US 4529707 A
A method for preparing a chlorosilane sample to enable colorimetric detection of the presence of minute amounts of boron impurities is provided. Detection of boron impurities below five parts per billion is contemplated.
1. A method for quantitative spectrophotometric analysis of boron impurities in a sample of chlorosilane comprising:
(1) treating the chlorosilane sample with sufficient chlorine to ensure full chlorination of the boron impurities;
(2) introducing a stoichiometrically large amount of a siloxane selected from the group consisting of cyclotrisiloxane, cyclotetrasiloxane, alkyl, aryl, halogenated alkyl and halogenated aryl substituted cyclotrisiloxanes and cyclotetrasiloxanes, polydimethylsiloxane fluids, and dimethyl-methylhydrogensiloxane copolymers to the sample to ensure reaction with substantially all the boron impurities to form borosiloxane compounds;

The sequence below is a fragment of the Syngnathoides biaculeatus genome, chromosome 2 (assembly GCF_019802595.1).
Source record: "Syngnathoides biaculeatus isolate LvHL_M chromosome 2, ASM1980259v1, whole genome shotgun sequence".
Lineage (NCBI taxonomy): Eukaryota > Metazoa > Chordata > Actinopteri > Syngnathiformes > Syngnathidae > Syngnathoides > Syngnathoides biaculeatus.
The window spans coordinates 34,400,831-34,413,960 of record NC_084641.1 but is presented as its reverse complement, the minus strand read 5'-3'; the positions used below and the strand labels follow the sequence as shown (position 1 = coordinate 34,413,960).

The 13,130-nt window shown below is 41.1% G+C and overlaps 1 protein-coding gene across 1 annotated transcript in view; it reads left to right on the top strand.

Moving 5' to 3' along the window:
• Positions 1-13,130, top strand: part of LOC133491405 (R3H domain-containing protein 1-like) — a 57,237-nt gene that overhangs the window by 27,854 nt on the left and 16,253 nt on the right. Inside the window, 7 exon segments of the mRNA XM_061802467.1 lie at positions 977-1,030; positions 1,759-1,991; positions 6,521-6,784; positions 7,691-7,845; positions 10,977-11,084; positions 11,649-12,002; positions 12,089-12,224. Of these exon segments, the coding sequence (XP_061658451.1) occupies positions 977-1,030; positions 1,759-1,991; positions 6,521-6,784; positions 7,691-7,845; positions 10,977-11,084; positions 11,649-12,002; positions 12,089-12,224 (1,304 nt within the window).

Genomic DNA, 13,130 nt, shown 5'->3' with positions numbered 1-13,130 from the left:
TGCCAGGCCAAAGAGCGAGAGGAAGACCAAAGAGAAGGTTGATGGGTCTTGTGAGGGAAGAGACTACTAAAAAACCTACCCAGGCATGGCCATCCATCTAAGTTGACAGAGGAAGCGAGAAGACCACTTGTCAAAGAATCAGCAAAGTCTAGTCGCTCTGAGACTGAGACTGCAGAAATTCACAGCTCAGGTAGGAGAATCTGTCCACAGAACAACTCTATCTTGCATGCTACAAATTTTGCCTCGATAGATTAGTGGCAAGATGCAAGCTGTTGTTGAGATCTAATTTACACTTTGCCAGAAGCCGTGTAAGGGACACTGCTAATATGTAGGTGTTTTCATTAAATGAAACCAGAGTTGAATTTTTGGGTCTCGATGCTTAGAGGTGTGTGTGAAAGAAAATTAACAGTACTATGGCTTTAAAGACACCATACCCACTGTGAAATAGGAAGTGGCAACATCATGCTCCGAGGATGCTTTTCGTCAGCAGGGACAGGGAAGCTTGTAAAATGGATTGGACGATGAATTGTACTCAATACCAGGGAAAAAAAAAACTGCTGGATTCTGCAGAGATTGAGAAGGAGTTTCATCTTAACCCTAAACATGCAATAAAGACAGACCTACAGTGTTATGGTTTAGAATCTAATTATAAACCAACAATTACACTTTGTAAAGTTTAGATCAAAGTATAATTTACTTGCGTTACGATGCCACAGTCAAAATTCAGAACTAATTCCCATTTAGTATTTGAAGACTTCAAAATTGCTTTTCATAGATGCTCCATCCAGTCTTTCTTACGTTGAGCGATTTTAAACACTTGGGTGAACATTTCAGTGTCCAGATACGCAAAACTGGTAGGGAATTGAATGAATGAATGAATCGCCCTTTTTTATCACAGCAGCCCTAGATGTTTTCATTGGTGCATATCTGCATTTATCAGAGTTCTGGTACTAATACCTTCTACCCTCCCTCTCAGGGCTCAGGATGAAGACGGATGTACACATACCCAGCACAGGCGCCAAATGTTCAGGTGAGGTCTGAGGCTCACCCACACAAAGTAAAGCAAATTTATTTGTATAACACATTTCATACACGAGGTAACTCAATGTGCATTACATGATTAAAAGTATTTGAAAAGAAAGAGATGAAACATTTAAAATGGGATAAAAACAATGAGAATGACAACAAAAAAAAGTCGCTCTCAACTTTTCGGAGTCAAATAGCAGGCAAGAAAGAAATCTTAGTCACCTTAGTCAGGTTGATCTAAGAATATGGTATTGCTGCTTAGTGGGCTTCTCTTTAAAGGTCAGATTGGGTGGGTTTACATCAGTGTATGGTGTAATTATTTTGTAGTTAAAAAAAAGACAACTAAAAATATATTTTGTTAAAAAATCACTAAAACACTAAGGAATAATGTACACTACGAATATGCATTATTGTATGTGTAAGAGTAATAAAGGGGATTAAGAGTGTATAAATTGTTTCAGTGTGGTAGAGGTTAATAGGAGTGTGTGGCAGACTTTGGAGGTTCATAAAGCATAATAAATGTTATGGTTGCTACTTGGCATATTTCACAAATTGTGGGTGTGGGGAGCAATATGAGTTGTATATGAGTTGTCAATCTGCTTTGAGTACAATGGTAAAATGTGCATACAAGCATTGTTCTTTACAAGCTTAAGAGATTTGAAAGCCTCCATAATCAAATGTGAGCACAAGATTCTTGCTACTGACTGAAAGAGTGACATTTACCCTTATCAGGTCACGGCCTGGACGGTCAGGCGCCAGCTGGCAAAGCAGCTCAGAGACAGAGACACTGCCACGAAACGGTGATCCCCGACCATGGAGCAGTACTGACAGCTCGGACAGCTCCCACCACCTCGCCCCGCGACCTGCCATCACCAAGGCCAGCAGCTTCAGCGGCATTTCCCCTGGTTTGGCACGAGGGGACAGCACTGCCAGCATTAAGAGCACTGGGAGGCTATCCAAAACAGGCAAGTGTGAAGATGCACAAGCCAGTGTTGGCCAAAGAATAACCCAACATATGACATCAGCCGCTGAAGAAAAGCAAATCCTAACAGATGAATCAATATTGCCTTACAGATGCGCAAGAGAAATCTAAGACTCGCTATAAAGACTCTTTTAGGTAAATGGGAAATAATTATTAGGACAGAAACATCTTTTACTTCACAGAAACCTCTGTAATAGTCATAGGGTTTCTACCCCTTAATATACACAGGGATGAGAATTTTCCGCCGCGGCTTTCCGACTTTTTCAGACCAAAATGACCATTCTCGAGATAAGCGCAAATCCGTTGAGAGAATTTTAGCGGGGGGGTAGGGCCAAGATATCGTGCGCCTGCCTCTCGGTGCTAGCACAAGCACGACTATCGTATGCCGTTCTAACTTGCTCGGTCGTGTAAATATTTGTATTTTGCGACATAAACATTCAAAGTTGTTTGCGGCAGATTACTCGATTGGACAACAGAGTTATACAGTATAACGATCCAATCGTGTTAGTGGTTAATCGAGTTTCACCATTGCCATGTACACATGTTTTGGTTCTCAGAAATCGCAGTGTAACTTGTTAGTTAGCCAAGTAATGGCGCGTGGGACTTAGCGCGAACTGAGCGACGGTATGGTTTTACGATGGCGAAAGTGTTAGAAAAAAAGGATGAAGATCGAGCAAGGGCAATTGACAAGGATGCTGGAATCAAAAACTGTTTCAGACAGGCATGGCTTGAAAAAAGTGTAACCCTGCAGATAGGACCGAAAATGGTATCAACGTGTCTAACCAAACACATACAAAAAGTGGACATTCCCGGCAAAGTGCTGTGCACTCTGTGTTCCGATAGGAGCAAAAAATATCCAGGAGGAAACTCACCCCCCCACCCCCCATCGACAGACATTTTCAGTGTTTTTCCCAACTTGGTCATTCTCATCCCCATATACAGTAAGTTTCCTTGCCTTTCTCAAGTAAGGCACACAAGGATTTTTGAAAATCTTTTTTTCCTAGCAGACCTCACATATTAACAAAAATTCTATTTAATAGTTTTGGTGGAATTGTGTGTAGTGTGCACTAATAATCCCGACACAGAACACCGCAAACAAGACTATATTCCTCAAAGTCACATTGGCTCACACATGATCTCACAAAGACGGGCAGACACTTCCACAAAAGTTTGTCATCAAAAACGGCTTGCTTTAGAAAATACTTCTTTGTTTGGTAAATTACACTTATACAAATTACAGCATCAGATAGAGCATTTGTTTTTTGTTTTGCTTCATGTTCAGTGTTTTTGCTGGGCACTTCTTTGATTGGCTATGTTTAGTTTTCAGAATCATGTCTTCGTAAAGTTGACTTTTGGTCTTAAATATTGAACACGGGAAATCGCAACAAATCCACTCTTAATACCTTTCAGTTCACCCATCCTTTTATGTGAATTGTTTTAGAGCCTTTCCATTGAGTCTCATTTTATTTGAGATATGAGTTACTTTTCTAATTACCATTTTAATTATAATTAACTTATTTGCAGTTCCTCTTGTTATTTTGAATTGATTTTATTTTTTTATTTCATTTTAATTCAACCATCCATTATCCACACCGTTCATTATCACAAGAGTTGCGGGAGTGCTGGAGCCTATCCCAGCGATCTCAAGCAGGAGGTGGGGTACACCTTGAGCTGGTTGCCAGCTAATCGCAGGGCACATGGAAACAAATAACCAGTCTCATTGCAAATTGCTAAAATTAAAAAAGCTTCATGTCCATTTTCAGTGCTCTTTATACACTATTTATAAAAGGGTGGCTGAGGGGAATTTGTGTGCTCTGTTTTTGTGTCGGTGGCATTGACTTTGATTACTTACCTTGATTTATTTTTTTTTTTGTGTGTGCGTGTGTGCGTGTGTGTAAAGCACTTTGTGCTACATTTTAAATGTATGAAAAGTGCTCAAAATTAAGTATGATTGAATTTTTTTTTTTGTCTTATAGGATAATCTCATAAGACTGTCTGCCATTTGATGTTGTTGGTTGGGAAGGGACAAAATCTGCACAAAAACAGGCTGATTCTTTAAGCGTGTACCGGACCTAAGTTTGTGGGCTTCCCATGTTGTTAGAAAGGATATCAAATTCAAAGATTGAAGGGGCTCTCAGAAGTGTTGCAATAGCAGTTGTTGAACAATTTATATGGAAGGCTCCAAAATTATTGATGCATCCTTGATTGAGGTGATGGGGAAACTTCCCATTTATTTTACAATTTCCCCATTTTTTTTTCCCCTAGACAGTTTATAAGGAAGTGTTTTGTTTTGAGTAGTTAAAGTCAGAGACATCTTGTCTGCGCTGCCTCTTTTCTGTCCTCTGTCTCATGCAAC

(3) removing the chlorosilane in an inert, anhydrous atmosphere leaving a solid residue comprising siloxane and the borosiloxane compounds;
(4) developing the solid residue for spectrophotometric analysis by adding a reagent which forms a colored complex with boron suitable for spectrophotometric analysis and is not inhibited by the presence of said siloxane; and
(5) spectrophotometrically determining the boron content of said residue.
2. A method as defined in claim 1, wherein said chlorosilane is trichlorosilane.
3. A method as defined in claim 2, wherein said siloxane is a cyclotrisiloxane.
4. A method as defined in claim 3, wherein said cyclotrisiloxane is hexamethylcyclotrisiloxane.
5. A method as defined in claim 1, wherein said removal step (3) is an evaporation by dry nitrogen purge.
6. A method as defined in claim 1, wherein the spectrophotometric determination of step (5) is a colorimetric determination.
7. A method as defined in claim 6, wherein said reagent comprises quinalizarin and concentrated sulfuric acid.
8. A method as defined in claim 7, wherein said reagent comprises 1 part by weight quinalizarin dissolved in approximately 368 parts by weight sulfuric acid.